Can I Claim Compensation for the Loss That I Compensate My Customers All Caused by Chinese Supplier’s Fraud or Breach of Contract?
You should state in your contract such loss may be incurred in advance. As such, at least you should inform the supplier of such loss in the course of execution of the contract and seek his/her consent.
1. You should specify such loss in your contract
You should clarify in your contract with the supplier the following:
“The supplier undertakes to deliver to you goods which meet the requirements specified in a timely manner. You sell goods to your customer based on your trust in such undertaking. If the supplier does not timely deliver the goods or the goods do not conform with agreed requirements, it may result in a situation where you have to compensate your customer. The supplier undertakes to indemnify you for any such loss incurred.”
If the above-mentioned is stated in the contract, then the court may support your claim against the supplier for reimbursing your compensation to the customer.
Also, it’s even better if you specify how much you’re going to compensate your client, which can make Chinese judges more willing to support your claim.
Why do you need to include such a clause in your contract?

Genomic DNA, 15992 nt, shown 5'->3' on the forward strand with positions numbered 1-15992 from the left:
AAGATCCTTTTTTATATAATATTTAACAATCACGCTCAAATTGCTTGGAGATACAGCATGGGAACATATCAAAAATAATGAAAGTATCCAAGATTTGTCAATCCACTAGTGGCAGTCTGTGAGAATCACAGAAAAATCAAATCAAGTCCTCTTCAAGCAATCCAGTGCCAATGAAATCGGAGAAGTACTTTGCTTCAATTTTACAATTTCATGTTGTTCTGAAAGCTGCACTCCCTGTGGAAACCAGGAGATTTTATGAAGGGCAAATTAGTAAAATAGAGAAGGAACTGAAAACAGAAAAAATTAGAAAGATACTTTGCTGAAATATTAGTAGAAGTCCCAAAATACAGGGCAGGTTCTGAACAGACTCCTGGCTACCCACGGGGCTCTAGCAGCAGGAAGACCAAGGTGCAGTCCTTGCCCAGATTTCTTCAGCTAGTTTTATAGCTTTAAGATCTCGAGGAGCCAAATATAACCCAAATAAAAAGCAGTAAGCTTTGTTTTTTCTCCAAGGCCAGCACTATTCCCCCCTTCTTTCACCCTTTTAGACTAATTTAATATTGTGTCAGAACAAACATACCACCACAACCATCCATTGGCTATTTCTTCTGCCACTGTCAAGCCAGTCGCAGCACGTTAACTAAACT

In accordance with Article 584 of China’s Civil Code, the defaulting party shall compensate the other party for the loss, and the amount of compensation shall be equivalent to the amount of losses caused by the breach. However, the amount of compensation may not exceed the possible losses resulting from the breach of contract which has been foreseen or should have been foreseen by the defaulting party at the time of conclusion of the contract.
In short, the defaulting party should be liable for damages that could have been “foreseeable at the time of conclusion of the contract”.
Thus, if the above clause is included in the contract, you can prove to the Chinese judge that the defaulting party could reasonably “foresee” the losses “at the time of concluding the contract” (not at the time of breaching the contract ).
2. What if the damages clause is not specified in the contract? Let the supplier know the damages.
If the above clause is not included in the contract/order, can you claim damages against the supplier?
It is very difficult.
Because the supplier may argue that he/she did not foresee such losses when he/she entered into the contract.
However, there are a few things you can do over the course of contract performance to improve your chances of success in a lawsuit.
For example, you can tell the supplier: do not breach the contract or you may have to pay damages for your customers; if such damage occurs, the supplier shall compensate you for such loss.
This is useful for two reasons:
(1) Let the judge realize the dishonesty of the supplier, so as to win the sympathy of the judge. The judge may, as a matter of equity, try to support your other claims to make up for your losses hereof.
(2) Once the supplier acknowledges, by email, confirmation letter, or other documents, that he/she will indemnify, a supplementary contract is therefore formed between you and the supplier regarding such indemnification. Then the judge can support your claim on the basis of the supplementary contract.
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